It was a wonderful trip. I learned a lot, ate a lot, drank lovely wine, and had an excellent time with my family. Happy 2015 to all!

29 Days

There are 29 school days between now and Christmas break and all the expats are making travel plans. 29 school days is actually a lot, but if we talk about it often enough maybe it will feel closer. Some of my coworkers booked their flights home as soon as the calendar was finalized in September. Others, such as myself, waited.

Waited for what, you ask? Thanks for asking, but I’m not sure.

My original plan was to travel around Australia and New Zealand because I’m so much closer than I ever would be from just about anywhere else. A little bit of research about a month ago told me that the flights were way more expensive than I’d anticipated. Maybe that would not have been the case had I looked into it earlier, but I didn’t.

Then there was the plan of my parents and brother coming to visit me, but Mum wasn’t exactly keen. I have not provided her with a complimentary description of Malaysia, and while we would travel rather than stay in Seremban, of course, Malaysia is really far away from America’s East Coast. It’s just not worth a 10-day trip because at least 4 days are eaten up by travel.

My sister is working as an au pair in Spain until the end of June and Mum and Dad decided it would be much easier to visit Spain over Christmas. (And Mum likes creature comforts and hygiene more than anyone I’ve ever met, so she probably wouldn’t do terribly well in Malaysia.) The family Bri is working for has given her the whole school break off, too! It’s convenient that my siblings and I, currently in three different countries, have the same school break. After discussion and a look at flight options, I decided that Christmas in Spain was the way to go.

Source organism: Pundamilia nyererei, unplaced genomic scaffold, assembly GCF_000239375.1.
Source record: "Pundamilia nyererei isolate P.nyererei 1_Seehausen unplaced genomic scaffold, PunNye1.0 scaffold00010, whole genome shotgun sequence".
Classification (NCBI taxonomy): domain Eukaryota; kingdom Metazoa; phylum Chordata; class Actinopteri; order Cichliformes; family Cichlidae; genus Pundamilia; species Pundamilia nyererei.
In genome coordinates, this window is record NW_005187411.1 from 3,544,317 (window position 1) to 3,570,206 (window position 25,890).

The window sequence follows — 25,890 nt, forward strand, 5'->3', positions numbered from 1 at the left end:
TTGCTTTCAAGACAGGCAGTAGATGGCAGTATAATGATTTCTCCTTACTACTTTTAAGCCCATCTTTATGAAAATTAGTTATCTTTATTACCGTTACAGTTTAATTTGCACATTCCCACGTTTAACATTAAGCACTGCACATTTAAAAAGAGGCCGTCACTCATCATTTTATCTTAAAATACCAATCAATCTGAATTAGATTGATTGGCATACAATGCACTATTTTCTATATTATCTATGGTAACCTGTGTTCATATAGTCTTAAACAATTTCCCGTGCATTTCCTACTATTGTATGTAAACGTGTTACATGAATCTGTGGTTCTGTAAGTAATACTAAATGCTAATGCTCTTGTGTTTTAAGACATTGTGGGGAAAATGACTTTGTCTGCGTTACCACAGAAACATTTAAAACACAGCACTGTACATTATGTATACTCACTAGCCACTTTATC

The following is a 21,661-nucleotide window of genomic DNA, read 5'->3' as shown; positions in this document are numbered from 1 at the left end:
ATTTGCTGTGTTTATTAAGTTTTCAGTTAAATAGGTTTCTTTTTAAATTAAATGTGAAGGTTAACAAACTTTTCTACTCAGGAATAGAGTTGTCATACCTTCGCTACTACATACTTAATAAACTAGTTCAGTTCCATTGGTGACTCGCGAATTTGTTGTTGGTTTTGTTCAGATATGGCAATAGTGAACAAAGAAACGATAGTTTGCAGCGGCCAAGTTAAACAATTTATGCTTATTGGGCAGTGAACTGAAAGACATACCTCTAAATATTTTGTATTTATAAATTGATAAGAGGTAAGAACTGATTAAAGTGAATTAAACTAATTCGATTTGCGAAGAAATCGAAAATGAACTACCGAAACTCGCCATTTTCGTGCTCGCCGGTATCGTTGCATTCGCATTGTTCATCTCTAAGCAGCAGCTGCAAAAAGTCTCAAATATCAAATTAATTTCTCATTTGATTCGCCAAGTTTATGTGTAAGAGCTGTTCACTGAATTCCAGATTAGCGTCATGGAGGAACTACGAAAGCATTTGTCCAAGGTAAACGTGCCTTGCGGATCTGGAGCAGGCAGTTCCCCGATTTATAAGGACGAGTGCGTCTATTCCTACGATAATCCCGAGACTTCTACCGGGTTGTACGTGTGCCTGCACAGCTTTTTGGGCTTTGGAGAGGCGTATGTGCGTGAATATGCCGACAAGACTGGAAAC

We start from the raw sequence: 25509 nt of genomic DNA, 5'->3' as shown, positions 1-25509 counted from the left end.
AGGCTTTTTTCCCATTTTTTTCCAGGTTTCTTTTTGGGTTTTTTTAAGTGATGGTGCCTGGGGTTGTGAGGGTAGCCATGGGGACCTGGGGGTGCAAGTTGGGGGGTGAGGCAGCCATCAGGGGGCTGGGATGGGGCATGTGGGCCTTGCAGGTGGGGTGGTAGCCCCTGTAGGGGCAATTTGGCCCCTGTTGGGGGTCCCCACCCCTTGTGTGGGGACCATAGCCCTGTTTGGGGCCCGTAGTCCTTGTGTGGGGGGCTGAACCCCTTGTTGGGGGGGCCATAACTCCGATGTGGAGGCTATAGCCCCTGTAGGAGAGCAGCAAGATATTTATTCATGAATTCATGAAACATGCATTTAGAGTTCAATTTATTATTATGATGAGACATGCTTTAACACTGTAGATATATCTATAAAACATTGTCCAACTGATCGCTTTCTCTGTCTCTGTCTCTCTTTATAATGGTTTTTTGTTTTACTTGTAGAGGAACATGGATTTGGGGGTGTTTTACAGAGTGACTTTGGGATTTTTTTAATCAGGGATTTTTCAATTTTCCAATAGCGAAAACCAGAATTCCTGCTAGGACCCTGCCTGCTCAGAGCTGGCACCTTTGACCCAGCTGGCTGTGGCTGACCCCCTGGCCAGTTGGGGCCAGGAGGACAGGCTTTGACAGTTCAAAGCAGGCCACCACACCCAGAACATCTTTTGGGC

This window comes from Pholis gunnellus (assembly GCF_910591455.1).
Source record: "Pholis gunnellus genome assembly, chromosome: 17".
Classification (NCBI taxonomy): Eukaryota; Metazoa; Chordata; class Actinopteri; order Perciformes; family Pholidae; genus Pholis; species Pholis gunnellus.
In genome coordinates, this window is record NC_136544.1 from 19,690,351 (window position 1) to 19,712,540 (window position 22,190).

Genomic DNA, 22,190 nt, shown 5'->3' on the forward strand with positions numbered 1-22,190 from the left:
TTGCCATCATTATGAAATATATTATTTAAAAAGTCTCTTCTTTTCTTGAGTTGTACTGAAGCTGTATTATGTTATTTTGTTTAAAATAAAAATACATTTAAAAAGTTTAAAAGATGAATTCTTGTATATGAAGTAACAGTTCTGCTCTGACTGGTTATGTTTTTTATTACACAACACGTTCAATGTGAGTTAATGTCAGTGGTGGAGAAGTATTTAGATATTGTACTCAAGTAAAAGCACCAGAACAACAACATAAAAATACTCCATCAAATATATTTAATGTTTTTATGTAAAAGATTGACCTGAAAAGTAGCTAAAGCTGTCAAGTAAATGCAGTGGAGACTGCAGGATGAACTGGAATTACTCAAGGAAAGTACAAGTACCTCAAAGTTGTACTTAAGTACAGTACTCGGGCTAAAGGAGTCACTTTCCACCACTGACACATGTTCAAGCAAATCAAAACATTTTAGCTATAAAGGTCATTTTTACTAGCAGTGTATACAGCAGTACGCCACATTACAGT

Last night I booked my flights so I’m officially going to Spain with my family for Christmas! I am so excited to see them and spend time with them, but also a little nervous. I think it’s going to be extremely difficult to say goodbye and come back to Seremban, especially considering I wouldn’t call myself happy here.

Ironically enough, I’d been talking about going to Australia for Christmas before I even arrived in Malaysia and it’s summer there now, as it is here all the time. What don’t I have with me? Winter clothes. Back home, three-quarters of my wardrobe was winter things and I have exactly zero of them. I don’t even have a pair of closed-toe shoes! Or a long-sleeved shirt! Everything I left at home is in boxes in Mum and Dad’s basement, so one day Mum and I will go through my things via FaceTime and she’ll pack a bag for me. I’ll do some quick shopping here to obtain warm things to get me through travel and one day because I land about 8 hours earlier than my family.

Never thought that lack of winter clothes would be a problem for this Montreal-born, upstate-New-York-raised girl. Goes to show you what I know! Note to self: Next trip around the world, squeeze in a pair of flats and a sweatshirt.